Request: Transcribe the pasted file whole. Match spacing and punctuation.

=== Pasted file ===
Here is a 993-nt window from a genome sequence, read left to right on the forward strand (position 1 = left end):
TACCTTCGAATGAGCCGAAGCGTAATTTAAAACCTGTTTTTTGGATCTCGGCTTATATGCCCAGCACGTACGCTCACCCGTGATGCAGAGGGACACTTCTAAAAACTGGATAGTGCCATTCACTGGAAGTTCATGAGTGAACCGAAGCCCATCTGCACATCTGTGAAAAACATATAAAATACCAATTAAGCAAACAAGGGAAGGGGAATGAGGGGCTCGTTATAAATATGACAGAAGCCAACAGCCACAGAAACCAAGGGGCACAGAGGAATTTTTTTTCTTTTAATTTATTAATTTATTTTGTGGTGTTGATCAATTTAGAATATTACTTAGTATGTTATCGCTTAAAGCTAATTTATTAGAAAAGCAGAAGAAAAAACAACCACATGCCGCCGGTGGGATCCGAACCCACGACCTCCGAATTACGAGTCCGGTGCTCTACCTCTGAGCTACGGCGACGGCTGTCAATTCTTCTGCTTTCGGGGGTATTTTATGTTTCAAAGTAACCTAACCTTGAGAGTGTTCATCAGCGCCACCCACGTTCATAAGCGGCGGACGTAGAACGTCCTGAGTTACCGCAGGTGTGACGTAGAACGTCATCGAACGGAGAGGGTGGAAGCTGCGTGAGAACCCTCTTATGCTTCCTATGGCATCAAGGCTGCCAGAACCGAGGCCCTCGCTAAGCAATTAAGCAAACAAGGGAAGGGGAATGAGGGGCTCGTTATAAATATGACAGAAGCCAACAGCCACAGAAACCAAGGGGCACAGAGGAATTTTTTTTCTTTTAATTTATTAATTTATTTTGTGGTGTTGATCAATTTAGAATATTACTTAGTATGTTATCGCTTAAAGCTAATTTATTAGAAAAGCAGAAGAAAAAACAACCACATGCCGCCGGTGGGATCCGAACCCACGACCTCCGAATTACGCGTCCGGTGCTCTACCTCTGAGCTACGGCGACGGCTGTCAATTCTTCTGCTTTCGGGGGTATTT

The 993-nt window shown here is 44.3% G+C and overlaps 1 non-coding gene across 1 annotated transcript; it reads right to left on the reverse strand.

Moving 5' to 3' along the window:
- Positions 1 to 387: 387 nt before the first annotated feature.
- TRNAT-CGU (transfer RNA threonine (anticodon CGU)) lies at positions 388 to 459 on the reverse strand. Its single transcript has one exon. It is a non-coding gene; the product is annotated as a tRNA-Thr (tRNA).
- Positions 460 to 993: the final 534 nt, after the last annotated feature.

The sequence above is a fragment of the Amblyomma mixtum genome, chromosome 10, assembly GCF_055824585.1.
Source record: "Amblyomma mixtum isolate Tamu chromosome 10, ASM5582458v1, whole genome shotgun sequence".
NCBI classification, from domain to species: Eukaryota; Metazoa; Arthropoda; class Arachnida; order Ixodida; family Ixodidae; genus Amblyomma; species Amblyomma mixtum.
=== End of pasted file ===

Here is a 993-nt window from a genome sequence, read left to right on the forward strand (position 1 = left end):
TACCTTCGAATGAGCCGAAGCGTAATTTAAAACCTGTTTTTTGGATCTCGGCTTATATGCCCAGCACGTACGCTCACCCGTGATGCAGAGGGACACTTCTAAAAACTGGATAGTGCCATTCACTGGAAGTTCATGAGTGAACCGAAGCCCATCTGCACATCTGTGAAAAACATATAAAATACCAATTAAGCAAACAAGGGAAGGGGAATGAGGGGCTCGTTATAAATATGACAGAAGCCAACAGCCACAGAAACCAAGGGGCACAGAGGAATTTTTTTTCTTTTAATTTATTAATTTATTTTGTGGTGTTGATCAATTTAGAATATTACTTAGTATGTTATCGCTTAAAGCTAATTTATTAGAAAAGCAGAAGAAAAAACAACCACATGCCGCCGGTGGGATCCGAACCCACGACCTCCGAATTACGAGTCCGGTGCTCTACCTCTGAGCTACGGCGACGGCTGTCAATTCTTCTGCTTTCGGGGGTATTTTATGTTTCAAAGTAACCTAACCTTGAGAGTGTTCATCAGCGCCACCCACGTTCATAAGCGGCGGACGTAGAACGTCCTGAGTTACCGCAGGTGTGACGTAGAACGTCATCGAACGGAGAGGGTGGAAGCTGCGTGAGAACCCTCTTATGCTTCCTATGGCATCAAGGCTGCCAGAACCGAGGCCCTCGCTAAGCAATTAAGCAAACAAGGGAAGGGGAATGAGGGGCTCGTTATAAATATGACAGAAGCCAACAGCCACAGAAACCAAGGGGCACAGAGGAATTTTTTTTCTTTTAATTTATTAATTTATTTTGTGGTGTTGATCAATTTAGAATATTACTTAGTATGTTATCGCTTAAAGCTAATTTATTAGAAAAGCAGAAGAAAAAACAACCACATGCCGCCGGTGGGATCCGAACCCACGACCTCCGAATTACGCGTCCGGTGCTCTACCTCTGAGCTACGGCGACGGCTGTCAATTCTTCTGCTTTCGGGGGTATTT

The 993-nt window shown here is 44.3% G+C and overlaps 1 non-coding gene across 1 annotated transcript; it reads right to left on the reverse strand.

Moving 5' to 3' along the window:
- Positions 1 to 387: 387 nt before the first annotated feature.
- TRNAT-CGU (transfer RNA threonine (anticodon CGU)) lies at positions 388 to 459 on the reverse strand. Its single transcript has one exon. It is a non-coding gene; the product is annotated as a tRNA-Thr (tRNA).
- Positions 460 to 993: the final 534 nt, after the last annotated feature.

The sequence above is a fragment of the Amblyomma mixtum genome, chromosome 10, assembly GCF_055824585.1.
Source record: "Amblyomma mixtum isolate Tamu chromosome 10, ASM5582458v1, whole genome shotgun sequence".
NCBI classification, from domain to species: Eukaryota; Metazoa; Arthropoda; class Arachnida; order Ixodida; family Ixodidae; genus Amblyomma; species Amblyomma mixtum.